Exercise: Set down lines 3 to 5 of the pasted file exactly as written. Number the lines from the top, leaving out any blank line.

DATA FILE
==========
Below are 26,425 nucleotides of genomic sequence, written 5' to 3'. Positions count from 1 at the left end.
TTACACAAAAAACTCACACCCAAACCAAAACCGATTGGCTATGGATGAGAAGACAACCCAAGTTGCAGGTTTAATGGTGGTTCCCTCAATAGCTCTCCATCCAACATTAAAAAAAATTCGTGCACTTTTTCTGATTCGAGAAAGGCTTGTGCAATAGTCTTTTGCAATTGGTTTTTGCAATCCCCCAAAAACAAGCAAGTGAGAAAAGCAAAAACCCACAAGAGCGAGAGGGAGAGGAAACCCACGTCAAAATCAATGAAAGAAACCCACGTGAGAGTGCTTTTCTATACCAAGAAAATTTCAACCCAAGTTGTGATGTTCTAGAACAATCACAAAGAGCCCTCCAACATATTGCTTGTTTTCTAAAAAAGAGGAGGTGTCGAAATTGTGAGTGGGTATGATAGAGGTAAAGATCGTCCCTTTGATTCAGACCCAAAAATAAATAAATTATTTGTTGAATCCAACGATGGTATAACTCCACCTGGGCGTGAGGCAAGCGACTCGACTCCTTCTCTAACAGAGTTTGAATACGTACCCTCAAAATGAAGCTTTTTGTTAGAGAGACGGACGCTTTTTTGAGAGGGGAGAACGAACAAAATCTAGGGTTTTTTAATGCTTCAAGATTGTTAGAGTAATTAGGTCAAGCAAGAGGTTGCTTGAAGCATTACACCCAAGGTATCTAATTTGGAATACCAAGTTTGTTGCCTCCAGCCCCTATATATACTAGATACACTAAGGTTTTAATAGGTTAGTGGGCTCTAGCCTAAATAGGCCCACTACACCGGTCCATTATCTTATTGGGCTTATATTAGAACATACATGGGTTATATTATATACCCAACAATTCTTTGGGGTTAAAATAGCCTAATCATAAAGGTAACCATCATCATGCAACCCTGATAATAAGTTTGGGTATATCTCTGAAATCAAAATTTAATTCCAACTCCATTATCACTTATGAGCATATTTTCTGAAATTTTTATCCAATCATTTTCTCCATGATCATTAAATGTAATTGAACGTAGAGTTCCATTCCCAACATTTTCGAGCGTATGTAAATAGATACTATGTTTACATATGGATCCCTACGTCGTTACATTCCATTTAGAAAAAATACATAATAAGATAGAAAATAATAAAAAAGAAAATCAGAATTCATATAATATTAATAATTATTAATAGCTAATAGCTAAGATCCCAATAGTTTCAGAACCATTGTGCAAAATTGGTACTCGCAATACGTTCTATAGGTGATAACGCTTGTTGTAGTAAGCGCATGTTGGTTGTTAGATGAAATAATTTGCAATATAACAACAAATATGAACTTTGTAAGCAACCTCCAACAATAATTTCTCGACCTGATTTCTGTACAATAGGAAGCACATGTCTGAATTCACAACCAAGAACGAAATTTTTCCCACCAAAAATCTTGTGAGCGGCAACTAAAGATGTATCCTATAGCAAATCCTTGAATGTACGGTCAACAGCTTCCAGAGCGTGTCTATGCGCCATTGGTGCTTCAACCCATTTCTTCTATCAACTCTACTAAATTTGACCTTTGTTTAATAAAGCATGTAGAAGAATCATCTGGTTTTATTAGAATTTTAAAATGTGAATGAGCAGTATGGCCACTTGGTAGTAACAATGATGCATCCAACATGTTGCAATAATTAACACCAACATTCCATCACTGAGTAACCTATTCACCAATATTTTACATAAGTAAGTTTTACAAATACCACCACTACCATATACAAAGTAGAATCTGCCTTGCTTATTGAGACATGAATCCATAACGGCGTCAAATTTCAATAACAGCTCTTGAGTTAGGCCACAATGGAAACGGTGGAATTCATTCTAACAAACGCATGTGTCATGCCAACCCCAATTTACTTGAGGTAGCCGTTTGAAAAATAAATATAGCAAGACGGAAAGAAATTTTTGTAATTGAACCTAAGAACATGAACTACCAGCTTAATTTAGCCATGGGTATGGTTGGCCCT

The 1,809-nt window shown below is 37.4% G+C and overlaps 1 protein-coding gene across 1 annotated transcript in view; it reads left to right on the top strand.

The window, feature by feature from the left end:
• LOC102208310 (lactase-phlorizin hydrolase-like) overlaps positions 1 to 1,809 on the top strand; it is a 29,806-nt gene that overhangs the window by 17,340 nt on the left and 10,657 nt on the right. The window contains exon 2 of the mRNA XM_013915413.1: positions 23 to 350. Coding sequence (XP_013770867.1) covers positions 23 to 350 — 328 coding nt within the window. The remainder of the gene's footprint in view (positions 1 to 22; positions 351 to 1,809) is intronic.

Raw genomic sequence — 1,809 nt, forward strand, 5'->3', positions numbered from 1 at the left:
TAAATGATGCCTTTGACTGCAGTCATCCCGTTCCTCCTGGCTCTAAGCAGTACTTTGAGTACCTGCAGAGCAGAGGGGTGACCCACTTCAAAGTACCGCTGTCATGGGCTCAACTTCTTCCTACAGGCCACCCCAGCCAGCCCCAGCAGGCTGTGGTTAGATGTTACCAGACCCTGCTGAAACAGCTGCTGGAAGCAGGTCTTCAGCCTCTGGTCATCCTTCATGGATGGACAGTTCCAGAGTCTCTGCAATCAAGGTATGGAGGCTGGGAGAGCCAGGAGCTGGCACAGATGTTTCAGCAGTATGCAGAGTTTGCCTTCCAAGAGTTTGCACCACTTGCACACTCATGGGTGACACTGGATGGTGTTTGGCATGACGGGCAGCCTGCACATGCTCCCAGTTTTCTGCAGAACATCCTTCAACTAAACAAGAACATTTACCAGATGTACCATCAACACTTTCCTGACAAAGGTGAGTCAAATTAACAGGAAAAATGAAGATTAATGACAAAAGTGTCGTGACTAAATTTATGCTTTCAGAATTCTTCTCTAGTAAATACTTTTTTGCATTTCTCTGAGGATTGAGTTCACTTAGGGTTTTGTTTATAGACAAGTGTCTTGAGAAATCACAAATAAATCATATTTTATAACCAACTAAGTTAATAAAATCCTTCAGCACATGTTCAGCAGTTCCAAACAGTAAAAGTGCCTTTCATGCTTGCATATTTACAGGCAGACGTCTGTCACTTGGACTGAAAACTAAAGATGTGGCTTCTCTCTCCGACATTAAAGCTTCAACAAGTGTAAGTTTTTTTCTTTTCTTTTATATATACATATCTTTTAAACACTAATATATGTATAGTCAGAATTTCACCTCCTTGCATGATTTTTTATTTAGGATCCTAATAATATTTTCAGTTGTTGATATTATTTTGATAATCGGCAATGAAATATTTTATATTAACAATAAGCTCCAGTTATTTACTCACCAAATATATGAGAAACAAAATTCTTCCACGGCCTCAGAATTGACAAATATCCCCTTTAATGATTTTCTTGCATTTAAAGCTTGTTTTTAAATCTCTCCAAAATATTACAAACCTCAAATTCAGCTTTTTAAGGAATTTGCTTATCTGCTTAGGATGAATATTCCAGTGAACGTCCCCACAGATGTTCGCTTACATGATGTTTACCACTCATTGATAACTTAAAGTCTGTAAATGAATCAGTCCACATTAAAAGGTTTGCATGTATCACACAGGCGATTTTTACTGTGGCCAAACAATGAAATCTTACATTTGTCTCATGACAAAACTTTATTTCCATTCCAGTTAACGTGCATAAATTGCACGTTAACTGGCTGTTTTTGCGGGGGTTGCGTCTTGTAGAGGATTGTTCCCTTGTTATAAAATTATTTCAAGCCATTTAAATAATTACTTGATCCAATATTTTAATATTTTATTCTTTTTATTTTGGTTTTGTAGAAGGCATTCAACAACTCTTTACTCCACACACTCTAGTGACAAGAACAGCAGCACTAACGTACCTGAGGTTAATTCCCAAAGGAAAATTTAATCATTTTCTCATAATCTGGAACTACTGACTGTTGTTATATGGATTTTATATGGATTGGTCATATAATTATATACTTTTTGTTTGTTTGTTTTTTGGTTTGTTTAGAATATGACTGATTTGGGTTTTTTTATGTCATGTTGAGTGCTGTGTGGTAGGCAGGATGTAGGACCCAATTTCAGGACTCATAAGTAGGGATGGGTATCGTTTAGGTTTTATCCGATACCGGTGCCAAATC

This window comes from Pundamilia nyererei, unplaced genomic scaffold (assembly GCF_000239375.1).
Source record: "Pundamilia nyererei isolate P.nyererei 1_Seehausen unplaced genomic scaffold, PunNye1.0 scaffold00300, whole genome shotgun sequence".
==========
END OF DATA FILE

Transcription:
The 1,809-nt window shown below is 37.4% G+C and overlaps 1 protein-coding gene across 1 annotated transcript in view; it reads left to right on the top strand.

The window, feature by feature from the left end:
• LOC102208310 (lactase-phlorizin hydrolase-like) overlaps positions 1 to 1,809 on the top strand; it is a 29,806-nt gene that overhangs the window by 17,340 nt on the left and 10,657 nt on the right. The window contains exon 2 of the mRNA XM_013915413.1: positions 23 to 350. Coding sequence (XP_013770867.1) covers positions 23 to 350 — 328 coding nt within the window. The remainder of the gene's footprint in view (positions 1 to 22; positions 351 to 1,809) is intronic.